Charities ‘lagging’ behind private sector in use of data and artificial intelligence, warns report

The extent of charities lack of maturity in using data has been revealed in a government report into organisations use of technology.

The report has been published by the Department for Digital, Media, Culture and Sport (DDCMS) and carried out by Ernst and Young LLP to look at private and third sector adoption of data and artificial intelligence (AI).

This found that charities are “lagging the private sector” in adopting data despite its uses generating “a significant positive socio-economic impact on society”. Benefits include contributing to citizen wellbeing, quality of life, community building or civic engagement”.

Among professionals surveyed, the perceived value of data was stronger among those working in businesses than among those employed by charities.

The research also asked those working in different sectors about their familiarity with data foundations, which is the process of integrating, reporting and analysing data from multiple sources.

The most familiar sectors with data foundations include finance, while charities are the least familiar with the concept.

Correspondingly adoption of data foundations is lowest among charities, compared to several private sector areas including finance, life sciences, services and industry.

This latest research also cites Charity Digital Skills report data from 2020, which showed that almost nine in ten (88%) charity professionals were found to be fair to poor at using, managing and analysing data. However, this report points out that using data effectively has emerged as a key priority for the sector post Covid-19 pandemic.

Artificial Intelligence

Charities are also falling behind the private sector in adoption of AI, with 70% of businesses planning to use or are already using the technology. However, this proportion dips significantly to 42% among charities.

“Our interviews confirmed that AI is not often used in the third sector,” says the report.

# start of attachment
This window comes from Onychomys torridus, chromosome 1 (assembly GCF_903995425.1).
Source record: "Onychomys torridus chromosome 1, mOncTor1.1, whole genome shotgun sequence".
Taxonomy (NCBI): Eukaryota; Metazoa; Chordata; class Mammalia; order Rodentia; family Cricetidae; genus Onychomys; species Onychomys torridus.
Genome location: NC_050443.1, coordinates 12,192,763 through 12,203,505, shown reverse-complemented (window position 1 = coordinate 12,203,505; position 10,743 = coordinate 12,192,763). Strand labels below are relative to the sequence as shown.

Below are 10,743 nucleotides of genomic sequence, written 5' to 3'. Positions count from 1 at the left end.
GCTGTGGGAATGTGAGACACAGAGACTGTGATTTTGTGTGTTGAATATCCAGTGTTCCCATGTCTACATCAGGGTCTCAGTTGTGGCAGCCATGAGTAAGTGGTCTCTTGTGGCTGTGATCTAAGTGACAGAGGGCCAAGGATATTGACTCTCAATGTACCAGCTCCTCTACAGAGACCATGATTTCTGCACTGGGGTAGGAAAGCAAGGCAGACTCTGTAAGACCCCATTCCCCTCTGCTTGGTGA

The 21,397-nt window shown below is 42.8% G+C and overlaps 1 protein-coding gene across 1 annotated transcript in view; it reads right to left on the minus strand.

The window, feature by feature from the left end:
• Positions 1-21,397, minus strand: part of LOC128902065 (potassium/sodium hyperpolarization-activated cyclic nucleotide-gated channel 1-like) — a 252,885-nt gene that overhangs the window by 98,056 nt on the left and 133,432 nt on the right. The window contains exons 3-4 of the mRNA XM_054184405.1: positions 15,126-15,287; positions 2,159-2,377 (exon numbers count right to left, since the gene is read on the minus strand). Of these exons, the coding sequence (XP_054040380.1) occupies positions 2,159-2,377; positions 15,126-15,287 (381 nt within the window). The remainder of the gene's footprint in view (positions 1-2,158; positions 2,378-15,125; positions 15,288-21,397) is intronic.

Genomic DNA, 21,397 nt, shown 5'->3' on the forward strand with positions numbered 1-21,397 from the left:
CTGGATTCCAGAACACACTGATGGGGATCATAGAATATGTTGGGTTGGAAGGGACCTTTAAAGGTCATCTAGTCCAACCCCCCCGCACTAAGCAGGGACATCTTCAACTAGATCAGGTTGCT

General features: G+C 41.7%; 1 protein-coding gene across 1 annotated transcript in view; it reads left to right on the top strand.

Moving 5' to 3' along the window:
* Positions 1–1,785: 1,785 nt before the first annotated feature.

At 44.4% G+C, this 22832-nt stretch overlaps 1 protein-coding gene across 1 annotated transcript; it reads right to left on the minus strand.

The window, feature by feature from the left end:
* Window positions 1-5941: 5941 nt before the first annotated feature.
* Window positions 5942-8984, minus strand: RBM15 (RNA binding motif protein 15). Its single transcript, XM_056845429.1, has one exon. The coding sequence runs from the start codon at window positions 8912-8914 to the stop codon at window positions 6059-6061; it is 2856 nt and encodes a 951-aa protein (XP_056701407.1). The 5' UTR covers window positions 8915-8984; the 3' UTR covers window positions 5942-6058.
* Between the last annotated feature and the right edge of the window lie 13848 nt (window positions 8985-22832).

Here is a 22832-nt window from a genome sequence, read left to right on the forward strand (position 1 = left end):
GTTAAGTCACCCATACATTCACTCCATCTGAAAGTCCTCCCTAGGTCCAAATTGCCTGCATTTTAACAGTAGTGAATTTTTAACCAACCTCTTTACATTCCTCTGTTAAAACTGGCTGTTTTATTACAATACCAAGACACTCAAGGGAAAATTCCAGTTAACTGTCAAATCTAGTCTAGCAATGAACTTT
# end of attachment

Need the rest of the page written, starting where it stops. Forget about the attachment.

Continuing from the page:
“Only one interviewed charity is currently using AI (to improve customer profiling and enhance customer experience) and believed this gives the organisation a competitive advantage due to the low adoption of AI in the third sector.”

Barriers cited by all sectors to adopting AI include problems with existing infrastructure, lack of skilled staff and funding as well as lack of management engagement.

Government support

More than two thirds (68%) of all those surveyed called on the government to do more to help organisations use data more effectively.

Among charities the top area of support is providing funding, cited by 53% of third sector respondents. Investment in providing people with data skills and access to data talent was mentioned by 48% of charities, with 38% wanting investment in improving and releasing datasets.

One charity surveyed said “Government help in either upskilling or to incentivising different cohorts of the population to generate more skills or become more digitally upskilled would be welcome.”

The report calls for industries across services to share best practice and collaborate to improve their use of data and technology.

In addition, government needs to “address the shortage of data skills in the UK by providing conditions for developing data skills, incentivising new job
market entrants to consider technology-focused careers and encouraging and supporting the experienced workforce to retrain and upskill to service the burgeoning demand”.

Also ministers need to encourage charities and business to “invest in data infrastructure”, adds the report.

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